Back to Basics, pt 1

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Raise your hand if you’ve ever been frustrated with people you lead not meeting needs in the moment. Is this a universal frustration, or just something with which I struggle? I mean, so many times the need seems obvious to me, so why don’t they see it? Ironically, I’m sure the people in authority over me feel the same way at times.

There has to be a better way to make sure we’re on the same page, right? Right?

A little over 5 years ago I started teaching students a simple framework of questions to help them think through a practical approach to leadership and influence. I reference it often here, even giving this framework it’s own page on the navigation bar (The Foundation), but I thought it might be time to write something fresh about the Three Questions.

The concept is simple: teach yourself (and those around you!) to ask and answer the following three questions, and watch your influence slowly begin to grow. As it becomes part of the language, you’ll begin to see a difference. So, without further delay, here you go:

When you walk into a room (or approach a situation), ask yourself the following three questions:

  1. What Needs To Be Done? (Awareness)
  2. What Can I Do? (Willingness)
  3. Who Can I Get To Help? (Leadership)
  4. A Bonus Question!

First things first. What Needs to Be Done?

This seems like a rather simple question, right? As I’ve taught this to over 100 students in the past 5 years, I’ve realized there are generally two types of people: those who naturally ask this, and those who don’t. I haven’t figured out what makes the difference (if you know or have a thought, comment below!), but neither is right or wrong. It’s the way we’re wired and it’s important to know.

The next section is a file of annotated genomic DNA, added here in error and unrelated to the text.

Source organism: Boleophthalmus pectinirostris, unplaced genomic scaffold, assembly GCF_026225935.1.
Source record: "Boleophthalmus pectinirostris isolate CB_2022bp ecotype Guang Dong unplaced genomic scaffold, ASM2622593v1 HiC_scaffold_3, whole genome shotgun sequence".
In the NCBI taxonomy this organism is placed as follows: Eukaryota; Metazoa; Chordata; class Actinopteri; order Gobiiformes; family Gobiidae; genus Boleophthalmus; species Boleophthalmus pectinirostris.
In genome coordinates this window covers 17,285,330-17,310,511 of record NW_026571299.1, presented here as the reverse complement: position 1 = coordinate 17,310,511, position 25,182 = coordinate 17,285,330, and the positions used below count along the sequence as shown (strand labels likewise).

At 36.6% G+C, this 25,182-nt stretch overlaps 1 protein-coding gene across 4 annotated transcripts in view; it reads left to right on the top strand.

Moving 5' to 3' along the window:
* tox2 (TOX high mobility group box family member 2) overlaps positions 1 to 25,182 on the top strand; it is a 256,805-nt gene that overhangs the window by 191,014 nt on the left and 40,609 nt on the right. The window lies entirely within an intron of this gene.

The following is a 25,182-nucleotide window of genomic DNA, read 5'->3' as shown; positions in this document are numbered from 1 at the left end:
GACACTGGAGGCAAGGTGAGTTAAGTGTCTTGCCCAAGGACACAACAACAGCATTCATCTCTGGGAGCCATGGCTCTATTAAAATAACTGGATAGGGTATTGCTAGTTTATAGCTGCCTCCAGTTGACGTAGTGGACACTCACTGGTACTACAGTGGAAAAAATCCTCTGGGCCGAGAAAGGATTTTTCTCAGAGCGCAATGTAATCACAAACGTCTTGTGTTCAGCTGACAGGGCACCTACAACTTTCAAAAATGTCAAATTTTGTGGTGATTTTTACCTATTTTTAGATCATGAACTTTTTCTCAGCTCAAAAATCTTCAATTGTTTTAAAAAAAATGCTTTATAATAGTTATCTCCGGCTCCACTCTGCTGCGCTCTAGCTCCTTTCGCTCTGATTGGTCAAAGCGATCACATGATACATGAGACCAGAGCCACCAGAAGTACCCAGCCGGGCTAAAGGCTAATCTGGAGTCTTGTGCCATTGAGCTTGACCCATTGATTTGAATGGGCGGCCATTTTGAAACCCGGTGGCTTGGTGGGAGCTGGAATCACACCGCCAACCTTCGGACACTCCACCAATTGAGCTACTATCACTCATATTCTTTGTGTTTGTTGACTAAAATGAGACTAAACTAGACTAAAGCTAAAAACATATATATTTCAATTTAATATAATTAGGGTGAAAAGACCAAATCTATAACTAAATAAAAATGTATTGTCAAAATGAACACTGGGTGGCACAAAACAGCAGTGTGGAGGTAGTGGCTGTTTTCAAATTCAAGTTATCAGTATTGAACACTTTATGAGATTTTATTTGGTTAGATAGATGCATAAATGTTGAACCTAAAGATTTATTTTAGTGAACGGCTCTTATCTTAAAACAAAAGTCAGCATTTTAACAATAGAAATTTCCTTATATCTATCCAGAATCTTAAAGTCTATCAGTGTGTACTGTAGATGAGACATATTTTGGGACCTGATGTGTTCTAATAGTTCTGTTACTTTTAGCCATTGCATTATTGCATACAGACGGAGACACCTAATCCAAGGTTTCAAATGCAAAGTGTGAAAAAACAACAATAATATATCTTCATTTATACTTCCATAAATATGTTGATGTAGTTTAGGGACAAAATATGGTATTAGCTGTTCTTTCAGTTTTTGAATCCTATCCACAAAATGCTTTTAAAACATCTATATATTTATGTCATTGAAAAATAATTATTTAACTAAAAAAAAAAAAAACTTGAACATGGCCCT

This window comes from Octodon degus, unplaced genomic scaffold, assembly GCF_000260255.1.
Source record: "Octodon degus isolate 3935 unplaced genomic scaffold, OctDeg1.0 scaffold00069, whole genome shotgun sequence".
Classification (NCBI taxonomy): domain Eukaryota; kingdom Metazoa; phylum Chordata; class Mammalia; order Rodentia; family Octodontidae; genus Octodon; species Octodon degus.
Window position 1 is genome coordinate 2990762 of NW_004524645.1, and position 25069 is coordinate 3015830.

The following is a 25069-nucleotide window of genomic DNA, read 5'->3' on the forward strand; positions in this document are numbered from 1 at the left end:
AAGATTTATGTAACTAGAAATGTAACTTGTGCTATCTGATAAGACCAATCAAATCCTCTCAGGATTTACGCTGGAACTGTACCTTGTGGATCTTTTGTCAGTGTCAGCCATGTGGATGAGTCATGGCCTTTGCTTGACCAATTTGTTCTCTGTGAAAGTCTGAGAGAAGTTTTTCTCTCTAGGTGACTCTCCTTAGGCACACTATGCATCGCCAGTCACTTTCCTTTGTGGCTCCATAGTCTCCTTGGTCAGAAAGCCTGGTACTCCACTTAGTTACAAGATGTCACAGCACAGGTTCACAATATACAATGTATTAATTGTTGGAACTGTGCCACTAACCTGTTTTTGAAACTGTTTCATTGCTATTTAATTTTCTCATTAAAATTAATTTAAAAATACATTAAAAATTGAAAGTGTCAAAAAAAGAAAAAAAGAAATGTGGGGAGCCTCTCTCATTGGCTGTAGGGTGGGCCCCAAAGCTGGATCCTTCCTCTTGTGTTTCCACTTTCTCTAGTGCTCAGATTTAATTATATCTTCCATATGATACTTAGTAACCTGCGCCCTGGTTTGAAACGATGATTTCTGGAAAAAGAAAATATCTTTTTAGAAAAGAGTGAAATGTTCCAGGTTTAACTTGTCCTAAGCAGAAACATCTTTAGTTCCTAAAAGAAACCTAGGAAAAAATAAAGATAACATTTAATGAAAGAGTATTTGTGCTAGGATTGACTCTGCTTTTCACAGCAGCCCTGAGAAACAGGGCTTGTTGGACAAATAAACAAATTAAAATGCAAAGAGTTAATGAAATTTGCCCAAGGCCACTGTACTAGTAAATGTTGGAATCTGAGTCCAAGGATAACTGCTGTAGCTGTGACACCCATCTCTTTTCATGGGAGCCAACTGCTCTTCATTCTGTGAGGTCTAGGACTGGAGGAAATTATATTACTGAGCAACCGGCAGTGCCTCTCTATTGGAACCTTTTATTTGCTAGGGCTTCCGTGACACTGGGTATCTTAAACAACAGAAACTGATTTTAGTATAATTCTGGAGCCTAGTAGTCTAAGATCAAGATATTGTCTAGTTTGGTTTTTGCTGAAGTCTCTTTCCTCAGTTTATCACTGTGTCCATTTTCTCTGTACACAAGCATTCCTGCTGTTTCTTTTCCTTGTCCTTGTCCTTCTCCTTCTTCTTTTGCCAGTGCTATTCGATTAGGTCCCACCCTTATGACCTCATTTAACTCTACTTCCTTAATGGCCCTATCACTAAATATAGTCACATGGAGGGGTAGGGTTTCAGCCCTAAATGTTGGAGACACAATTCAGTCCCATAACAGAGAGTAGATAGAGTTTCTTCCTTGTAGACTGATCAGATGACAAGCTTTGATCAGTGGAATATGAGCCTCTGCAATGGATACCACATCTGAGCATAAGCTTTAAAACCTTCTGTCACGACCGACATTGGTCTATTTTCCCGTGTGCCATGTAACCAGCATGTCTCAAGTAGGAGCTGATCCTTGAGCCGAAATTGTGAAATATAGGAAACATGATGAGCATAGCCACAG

Asking ourselves the first question raises our awareness of what’s going on around us.

I enjoy running sound. I’ve said for over a decade that if I wasn’t on staff at a church, I would serve in the sound booth. A few years ago, I would go to a weekly event where the microphone almost never worked the way it was supposed to work. So, I had to ask myself: what needs to be done? Well, in that situation, someone needed to adjust settings on the mic and sound system.

Sometimes the needs presenting themselves are pain points – things we notice because something went wrong. Other times those needs are rather basic – chairs set out and organized, tables prepared, equipment set out, etc. But just as often, those needs are relational – a lone student looking to belong, a disconnected visitor, a forgotten regular, etc.

Either way, the first step to accomplishing a task is knowing what needs to be done. It all begins with awareness! Until we become aware of what’s happening around us, we cannot sustainably move forward in leadership.

Check back later this week for the continuation!

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